Standoff is suitable for all the major game types. We played slayer, team slayer, capture the flag, assault, and infection and all of them felt natural on the map. While it's a midsized map, it's still a lot of fun with 16 players; the action is chaotic and fun with a full set. With that said, it's too large for a very small-scale game of something like three-versus-three.
The next map is Foundry, and it's unique among all Halo 3 maps in that it was designed specifically for the Forge, the real-time object editor that lets you modify maps on the fly. Foundry is a relatively small-scale map designed for small three-on-three and four-on-four action. In its default state, it's laid out for a very wild, close-quarters combat experience. Imagine an industrial warehouse filled with giant crates and fenced off in certain locations. We played team slayer, slayer, and territories matches on this level. While it's primarily an infantry level, there is a single Ghost that can absolutely wreak havoc in the hands of the right player. Sure, there are plenty of weapons, like a rocket launcher and sticky grenades to take the Ghost out, but we were still steamrollered more times than we could count by that thing. This is also a very tight level, with narrow corridors on the ground level and plenty of verticality if you get atop some of the crates. Someone with the rocket launcher on a high perch can have a field day.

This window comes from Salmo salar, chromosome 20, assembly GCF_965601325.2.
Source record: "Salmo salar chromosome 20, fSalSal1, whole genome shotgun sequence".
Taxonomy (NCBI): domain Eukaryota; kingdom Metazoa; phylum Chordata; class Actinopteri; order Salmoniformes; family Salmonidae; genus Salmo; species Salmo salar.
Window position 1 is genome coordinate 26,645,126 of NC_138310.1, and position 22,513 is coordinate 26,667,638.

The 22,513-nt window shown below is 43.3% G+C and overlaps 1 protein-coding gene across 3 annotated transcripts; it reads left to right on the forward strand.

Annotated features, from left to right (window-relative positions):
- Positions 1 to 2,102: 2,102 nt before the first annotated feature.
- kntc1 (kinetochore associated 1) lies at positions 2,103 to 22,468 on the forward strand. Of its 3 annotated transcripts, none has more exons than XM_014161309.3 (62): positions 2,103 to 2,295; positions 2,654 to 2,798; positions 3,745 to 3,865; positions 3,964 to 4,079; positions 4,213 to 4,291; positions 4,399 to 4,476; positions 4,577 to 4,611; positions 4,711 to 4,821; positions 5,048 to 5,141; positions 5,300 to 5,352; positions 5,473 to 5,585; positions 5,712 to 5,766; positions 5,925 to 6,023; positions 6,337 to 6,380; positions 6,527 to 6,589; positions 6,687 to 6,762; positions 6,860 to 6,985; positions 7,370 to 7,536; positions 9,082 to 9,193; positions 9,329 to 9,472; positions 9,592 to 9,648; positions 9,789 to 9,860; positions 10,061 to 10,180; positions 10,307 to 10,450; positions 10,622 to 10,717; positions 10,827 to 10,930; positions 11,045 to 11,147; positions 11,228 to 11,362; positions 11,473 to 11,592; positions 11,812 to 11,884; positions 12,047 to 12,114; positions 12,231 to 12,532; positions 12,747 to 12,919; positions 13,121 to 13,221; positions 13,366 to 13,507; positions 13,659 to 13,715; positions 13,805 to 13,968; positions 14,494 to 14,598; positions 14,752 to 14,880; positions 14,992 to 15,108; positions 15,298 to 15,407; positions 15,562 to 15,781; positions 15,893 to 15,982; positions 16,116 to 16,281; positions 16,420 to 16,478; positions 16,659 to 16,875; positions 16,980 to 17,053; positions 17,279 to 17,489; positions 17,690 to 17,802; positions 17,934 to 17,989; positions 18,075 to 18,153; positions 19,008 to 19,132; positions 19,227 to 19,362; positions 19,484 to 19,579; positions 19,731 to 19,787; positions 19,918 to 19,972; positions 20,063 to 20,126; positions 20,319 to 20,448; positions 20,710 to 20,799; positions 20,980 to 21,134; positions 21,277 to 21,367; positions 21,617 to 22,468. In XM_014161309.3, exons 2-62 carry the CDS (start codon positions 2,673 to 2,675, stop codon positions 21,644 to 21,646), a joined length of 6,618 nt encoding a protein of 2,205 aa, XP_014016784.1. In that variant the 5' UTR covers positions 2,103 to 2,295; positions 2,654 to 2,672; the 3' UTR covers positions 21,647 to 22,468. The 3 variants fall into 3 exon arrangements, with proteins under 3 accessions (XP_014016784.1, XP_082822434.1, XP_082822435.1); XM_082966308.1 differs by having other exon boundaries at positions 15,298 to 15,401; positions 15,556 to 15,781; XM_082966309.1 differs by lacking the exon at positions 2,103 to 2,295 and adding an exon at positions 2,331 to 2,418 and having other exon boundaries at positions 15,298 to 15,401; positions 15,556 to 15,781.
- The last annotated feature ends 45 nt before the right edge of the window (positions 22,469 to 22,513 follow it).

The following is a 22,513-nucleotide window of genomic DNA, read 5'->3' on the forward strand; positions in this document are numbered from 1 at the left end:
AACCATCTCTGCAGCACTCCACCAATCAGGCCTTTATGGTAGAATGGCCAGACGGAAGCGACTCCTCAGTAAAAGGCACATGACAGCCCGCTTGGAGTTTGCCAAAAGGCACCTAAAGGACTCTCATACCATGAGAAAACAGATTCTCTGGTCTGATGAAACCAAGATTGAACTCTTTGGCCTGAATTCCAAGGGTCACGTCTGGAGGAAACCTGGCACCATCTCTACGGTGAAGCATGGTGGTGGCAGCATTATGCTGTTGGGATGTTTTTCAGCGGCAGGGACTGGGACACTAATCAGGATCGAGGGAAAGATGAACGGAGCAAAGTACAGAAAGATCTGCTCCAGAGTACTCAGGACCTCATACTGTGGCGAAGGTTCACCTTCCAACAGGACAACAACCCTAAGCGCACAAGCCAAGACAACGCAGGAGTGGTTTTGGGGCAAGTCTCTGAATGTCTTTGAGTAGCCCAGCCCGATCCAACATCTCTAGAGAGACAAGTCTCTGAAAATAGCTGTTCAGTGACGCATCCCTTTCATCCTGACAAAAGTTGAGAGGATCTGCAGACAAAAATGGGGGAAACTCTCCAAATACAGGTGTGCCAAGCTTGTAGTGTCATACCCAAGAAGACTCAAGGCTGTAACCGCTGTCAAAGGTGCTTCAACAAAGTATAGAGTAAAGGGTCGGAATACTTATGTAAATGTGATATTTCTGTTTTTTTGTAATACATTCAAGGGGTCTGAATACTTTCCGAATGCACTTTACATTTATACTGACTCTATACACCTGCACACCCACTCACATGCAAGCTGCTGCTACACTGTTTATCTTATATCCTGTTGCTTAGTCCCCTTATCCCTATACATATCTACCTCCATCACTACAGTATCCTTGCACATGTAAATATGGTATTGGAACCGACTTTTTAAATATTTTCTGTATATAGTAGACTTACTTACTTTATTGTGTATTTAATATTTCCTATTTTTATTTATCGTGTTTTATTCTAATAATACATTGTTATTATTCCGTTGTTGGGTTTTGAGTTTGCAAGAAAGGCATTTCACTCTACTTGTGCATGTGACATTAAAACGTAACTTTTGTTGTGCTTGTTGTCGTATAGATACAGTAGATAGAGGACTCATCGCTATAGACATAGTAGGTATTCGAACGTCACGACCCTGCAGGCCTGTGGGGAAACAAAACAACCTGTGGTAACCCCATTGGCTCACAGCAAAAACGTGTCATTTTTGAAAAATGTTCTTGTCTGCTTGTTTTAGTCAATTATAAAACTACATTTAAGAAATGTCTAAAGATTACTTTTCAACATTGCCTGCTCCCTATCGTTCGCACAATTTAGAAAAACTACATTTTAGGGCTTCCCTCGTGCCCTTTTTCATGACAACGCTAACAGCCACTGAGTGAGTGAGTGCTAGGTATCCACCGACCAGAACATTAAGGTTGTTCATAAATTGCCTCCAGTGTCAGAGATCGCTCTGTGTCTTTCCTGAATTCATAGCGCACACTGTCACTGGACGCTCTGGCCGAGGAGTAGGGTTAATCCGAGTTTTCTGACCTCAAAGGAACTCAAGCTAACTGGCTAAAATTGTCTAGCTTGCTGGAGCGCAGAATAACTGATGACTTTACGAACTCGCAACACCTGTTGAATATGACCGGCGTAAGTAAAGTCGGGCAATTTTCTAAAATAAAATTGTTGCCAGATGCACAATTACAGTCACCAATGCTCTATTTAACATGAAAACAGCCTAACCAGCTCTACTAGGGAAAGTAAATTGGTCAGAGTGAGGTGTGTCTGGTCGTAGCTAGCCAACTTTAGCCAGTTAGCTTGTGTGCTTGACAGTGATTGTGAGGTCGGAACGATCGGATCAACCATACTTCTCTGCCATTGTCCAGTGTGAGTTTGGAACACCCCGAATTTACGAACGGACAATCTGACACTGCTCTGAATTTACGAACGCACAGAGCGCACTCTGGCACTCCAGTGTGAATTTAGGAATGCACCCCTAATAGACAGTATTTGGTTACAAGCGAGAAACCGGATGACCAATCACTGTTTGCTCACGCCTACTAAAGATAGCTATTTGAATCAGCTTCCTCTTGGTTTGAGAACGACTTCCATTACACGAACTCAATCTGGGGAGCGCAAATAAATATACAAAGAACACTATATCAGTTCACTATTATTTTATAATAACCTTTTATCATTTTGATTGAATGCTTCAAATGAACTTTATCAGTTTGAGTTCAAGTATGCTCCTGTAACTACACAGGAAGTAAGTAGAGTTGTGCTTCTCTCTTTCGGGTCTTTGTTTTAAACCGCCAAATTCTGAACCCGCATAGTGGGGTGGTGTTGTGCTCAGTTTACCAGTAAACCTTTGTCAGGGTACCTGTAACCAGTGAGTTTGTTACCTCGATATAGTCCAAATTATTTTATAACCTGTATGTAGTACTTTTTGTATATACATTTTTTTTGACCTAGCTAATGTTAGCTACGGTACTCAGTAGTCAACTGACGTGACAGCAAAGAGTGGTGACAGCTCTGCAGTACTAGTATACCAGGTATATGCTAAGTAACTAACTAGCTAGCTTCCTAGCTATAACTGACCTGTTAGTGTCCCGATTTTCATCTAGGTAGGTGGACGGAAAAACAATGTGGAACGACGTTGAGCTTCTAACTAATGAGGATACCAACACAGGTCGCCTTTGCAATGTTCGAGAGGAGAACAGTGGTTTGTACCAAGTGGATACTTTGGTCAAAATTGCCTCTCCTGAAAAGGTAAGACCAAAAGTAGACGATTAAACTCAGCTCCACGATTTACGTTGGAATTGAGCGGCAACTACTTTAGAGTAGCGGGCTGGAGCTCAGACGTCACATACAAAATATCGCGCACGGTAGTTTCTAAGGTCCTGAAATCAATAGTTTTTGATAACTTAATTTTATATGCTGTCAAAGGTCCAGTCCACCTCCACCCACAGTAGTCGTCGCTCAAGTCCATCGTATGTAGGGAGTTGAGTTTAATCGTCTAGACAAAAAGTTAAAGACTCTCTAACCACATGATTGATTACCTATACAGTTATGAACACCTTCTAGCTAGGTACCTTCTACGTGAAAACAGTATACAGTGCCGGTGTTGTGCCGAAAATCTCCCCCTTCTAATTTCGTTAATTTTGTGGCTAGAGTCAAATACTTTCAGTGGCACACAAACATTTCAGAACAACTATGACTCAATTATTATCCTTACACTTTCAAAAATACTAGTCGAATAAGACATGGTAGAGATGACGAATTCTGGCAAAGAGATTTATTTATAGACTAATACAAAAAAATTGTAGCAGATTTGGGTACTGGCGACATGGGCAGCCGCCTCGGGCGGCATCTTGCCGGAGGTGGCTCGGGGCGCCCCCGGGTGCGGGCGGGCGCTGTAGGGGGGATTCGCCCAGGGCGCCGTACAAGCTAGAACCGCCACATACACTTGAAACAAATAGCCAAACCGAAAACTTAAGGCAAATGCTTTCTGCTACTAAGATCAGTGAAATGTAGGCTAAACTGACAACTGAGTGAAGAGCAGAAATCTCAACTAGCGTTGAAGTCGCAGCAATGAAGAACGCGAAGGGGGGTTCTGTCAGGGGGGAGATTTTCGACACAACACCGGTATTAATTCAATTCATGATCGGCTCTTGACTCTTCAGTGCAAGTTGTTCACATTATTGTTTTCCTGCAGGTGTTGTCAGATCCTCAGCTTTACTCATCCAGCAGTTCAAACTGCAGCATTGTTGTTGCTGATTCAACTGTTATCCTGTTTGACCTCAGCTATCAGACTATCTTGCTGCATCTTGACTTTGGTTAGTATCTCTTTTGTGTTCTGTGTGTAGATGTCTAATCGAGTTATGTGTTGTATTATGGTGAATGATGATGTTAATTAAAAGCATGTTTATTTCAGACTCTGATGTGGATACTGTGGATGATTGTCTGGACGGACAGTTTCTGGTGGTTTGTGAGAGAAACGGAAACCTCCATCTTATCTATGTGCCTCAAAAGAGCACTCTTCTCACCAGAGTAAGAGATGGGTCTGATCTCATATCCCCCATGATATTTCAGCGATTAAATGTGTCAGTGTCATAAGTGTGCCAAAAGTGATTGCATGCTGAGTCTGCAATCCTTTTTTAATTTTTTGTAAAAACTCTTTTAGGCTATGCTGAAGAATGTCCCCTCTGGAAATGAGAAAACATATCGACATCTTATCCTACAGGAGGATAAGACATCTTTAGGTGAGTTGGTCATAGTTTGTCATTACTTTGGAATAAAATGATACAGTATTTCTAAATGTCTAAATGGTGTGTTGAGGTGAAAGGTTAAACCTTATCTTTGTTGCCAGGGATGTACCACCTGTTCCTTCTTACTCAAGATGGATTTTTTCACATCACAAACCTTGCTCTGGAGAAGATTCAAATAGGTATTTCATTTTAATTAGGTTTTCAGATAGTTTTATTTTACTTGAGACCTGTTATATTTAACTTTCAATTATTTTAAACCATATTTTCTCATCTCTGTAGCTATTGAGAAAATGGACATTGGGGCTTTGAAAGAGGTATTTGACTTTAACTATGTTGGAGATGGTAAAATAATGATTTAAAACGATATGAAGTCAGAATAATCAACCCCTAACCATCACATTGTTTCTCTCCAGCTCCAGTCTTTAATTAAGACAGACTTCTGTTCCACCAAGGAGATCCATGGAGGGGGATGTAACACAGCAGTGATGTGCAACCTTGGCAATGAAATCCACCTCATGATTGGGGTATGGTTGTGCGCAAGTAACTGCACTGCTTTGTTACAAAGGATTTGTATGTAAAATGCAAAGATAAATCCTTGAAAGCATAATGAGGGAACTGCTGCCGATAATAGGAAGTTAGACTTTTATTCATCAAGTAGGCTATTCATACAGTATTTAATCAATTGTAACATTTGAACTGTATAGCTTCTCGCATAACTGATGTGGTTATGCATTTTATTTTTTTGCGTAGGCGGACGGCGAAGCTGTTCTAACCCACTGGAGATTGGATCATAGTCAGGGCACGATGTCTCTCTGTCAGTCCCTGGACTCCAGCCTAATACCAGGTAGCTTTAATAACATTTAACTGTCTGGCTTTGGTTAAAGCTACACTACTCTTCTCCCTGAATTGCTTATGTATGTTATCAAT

The special thing about Foundry is that by using the Forge editor, it can be quickly and easily modified in many ways. Strip out all the objects and suddenly you have an empty industrial warehouse, and the possibilities after that are almost endless. The DLC will include some crazy new Forge items as well. One example that Bungie made up for our demonstration was an indoor soccer match, but with a gigantic soccer ball the size of the Master Chief, and the ball is "kicked" using gravity hammers.